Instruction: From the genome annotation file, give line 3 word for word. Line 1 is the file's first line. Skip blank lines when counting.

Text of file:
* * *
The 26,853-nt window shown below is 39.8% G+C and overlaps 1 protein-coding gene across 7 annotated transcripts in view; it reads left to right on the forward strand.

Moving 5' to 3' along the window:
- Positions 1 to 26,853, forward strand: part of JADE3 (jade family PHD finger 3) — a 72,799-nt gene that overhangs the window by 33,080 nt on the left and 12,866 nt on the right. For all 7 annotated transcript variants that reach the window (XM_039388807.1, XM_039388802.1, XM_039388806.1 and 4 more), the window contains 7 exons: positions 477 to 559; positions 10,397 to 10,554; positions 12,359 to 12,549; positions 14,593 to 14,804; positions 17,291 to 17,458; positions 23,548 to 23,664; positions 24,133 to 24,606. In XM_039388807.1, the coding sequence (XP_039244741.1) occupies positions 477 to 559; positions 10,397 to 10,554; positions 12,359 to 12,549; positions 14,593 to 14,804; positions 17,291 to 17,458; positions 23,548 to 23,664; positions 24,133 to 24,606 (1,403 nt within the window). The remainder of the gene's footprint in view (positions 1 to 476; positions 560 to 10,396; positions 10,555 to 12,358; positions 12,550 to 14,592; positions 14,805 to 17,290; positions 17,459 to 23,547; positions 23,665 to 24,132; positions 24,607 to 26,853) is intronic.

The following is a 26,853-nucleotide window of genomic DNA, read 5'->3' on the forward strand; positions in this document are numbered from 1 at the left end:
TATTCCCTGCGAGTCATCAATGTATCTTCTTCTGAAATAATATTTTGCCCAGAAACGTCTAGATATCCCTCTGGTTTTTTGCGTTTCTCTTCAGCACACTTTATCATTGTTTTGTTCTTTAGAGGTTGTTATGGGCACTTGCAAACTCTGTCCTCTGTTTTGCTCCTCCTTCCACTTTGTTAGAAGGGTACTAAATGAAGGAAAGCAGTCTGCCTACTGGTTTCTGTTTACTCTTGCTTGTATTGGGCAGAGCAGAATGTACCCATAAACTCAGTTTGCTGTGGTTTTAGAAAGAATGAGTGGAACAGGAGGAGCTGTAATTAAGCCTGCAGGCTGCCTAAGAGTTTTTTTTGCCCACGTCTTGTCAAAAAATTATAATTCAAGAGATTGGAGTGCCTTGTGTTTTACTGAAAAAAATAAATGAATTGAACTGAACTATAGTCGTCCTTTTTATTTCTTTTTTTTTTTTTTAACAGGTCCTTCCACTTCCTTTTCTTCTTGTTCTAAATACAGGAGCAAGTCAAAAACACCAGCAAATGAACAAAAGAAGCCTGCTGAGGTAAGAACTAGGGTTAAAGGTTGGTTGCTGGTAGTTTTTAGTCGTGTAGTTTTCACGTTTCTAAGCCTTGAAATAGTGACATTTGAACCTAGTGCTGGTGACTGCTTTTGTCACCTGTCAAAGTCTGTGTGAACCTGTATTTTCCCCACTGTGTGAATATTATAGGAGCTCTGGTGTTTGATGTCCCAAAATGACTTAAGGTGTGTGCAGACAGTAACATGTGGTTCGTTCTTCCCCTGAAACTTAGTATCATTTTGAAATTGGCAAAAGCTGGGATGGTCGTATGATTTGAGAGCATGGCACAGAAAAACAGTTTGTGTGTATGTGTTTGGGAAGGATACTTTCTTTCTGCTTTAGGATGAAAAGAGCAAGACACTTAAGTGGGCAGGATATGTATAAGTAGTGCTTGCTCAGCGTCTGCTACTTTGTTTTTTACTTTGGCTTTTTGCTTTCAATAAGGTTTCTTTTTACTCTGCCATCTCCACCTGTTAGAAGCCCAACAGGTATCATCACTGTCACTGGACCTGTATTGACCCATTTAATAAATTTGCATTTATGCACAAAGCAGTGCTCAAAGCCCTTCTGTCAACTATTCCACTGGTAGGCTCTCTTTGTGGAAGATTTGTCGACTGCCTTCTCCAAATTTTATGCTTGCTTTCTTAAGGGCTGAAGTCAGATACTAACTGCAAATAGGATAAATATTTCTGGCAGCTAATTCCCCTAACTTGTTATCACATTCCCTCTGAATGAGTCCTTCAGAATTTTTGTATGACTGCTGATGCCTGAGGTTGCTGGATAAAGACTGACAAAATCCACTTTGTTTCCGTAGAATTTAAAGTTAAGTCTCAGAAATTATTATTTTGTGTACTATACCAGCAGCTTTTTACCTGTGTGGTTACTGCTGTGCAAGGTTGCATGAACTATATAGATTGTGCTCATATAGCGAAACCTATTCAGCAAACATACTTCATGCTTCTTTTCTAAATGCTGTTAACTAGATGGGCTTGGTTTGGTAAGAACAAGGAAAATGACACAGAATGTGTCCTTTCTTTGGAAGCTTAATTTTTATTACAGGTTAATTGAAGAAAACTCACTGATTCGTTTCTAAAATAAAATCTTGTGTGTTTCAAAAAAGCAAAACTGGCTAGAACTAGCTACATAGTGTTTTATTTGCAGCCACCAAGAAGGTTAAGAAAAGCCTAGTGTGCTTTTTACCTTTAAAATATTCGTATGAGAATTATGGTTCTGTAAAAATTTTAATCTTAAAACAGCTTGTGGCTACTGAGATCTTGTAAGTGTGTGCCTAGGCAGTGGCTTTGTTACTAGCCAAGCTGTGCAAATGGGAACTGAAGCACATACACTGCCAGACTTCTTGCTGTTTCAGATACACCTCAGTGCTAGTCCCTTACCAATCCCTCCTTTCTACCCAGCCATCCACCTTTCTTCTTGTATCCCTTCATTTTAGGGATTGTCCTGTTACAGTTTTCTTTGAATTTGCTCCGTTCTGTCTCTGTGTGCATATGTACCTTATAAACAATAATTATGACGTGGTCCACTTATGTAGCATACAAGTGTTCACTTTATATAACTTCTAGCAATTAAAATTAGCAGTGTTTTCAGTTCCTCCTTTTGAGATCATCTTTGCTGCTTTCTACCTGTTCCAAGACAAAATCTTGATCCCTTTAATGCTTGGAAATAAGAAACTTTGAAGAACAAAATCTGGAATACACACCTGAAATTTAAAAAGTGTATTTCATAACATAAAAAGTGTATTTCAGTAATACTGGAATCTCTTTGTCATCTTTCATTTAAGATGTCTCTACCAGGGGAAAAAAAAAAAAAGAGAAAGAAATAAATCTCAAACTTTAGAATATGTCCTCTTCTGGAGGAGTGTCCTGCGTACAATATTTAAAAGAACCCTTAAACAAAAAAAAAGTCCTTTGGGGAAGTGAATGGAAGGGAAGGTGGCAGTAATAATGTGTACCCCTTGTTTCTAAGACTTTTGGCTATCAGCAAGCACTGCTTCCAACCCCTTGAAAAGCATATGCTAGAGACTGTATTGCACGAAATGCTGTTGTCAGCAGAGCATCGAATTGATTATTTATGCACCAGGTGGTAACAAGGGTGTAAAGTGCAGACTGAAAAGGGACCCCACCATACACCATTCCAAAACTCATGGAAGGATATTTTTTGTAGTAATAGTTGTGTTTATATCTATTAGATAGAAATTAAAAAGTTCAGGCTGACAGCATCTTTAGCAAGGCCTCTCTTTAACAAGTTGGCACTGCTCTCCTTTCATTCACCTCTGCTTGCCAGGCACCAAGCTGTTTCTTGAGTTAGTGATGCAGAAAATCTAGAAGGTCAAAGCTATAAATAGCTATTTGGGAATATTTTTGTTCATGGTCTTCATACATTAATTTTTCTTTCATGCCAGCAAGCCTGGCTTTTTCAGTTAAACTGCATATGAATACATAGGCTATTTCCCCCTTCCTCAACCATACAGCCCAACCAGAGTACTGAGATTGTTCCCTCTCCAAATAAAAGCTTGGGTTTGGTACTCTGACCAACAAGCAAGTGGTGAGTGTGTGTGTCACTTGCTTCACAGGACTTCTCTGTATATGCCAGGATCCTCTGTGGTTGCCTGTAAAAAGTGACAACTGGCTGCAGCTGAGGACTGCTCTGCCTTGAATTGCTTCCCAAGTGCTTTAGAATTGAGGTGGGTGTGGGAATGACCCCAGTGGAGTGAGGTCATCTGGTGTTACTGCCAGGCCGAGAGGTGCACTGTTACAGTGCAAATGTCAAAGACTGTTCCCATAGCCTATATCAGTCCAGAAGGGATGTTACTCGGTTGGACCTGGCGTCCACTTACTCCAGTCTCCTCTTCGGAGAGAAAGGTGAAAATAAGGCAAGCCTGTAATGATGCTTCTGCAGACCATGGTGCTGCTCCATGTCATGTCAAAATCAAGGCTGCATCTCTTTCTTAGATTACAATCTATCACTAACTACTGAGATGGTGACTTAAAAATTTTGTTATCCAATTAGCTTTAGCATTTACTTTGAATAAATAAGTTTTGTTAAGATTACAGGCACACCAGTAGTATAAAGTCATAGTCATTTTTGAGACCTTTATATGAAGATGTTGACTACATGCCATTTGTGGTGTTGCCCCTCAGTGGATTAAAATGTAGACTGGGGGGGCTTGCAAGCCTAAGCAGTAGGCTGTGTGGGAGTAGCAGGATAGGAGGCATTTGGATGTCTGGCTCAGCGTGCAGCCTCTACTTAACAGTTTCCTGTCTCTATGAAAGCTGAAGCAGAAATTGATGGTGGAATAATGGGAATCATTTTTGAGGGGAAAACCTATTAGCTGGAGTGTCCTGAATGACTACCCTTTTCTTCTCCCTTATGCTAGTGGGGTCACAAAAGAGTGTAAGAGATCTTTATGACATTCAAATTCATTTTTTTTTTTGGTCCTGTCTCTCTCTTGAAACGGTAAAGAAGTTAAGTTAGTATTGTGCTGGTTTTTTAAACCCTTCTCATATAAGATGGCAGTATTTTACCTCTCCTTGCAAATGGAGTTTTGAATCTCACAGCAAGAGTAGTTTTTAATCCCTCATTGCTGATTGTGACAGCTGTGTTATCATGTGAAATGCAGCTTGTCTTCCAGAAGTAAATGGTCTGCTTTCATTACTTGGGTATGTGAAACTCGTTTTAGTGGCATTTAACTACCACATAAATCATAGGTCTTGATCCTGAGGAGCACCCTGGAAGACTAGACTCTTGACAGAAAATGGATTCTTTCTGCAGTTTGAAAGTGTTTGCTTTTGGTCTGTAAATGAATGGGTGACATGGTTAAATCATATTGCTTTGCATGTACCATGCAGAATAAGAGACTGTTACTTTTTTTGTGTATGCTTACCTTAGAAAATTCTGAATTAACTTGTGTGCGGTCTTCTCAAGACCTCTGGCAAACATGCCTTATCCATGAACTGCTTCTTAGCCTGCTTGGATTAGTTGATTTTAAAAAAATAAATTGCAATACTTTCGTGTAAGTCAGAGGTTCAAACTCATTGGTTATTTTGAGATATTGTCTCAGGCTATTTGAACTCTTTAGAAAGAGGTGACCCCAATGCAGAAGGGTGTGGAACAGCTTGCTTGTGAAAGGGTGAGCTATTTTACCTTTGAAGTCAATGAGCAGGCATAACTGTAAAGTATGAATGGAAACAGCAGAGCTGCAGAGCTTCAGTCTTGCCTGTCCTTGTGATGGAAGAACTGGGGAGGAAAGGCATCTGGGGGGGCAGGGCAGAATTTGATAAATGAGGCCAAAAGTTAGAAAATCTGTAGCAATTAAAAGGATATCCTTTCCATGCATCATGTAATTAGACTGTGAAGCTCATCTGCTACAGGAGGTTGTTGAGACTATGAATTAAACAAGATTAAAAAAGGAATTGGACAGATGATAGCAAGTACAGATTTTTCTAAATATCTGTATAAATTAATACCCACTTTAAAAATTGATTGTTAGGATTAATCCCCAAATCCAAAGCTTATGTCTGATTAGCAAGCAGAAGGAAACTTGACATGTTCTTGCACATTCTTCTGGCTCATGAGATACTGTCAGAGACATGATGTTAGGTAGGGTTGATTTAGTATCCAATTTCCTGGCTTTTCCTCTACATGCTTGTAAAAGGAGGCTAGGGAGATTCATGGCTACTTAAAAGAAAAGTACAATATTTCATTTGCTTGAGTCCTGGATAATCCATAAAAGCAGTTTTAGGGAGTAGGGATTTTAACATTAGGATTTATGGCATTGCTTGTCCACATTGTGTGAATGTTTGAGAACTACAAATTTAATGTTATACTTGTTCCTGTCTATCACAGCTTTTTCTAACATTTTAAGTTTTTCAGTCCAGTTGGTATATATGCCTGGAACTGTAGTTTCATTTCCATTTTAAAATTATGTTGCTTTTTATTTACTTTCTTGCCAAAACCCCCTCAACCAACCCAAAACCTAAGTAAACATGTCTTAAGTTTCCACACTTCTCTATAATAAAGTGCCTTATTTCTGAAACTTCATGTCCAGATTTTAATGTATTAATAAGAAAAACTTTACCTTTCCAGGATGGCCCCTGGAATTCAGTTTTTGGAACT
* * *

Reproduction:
- Positions 1 to 26,853, forward strand: part of JADE3 (jade family PHD finger 3) — a 72,799-nt gene that overhangs the window by 33,080 nt on the left and 12,866 nt on the right. For all 7 annotated transcript variants that reach the window (XM_039388807.1, XM_039388802.1, XM_039388806.1 and 4 more), the window contains 7 exons: positions 477 to 559; positions 10,397 to 10,554; positions 12,359 to 12,549; positions 14,593 to 14,804; positions 17,291 to 17,458; positions 23,548 to 23,664; positions 24,133 to 24,606. In XM_039388807.1, the coding sequence (XP_039244741.1) occupies positions 477 to 559; positions 10,397 to 10,554; positions 12,359 to 12,549; positions 14,593 to 14,804; positions 17,291 to 17,458; positions 23,548 to 23,664; positions 24,133 to 24,606 (1,403 nt within the window). The remainder of the gene's footprint in view (positions 1 to 476; positions 560 to 10,396; positions 10,555 to 12,358; positions 12,550 to 14,592; positions 14,805 to 17,290; positions 17,459 to 23,547; positions 23,665 to 24,132; positions 24,607 to 26,853) is intronic.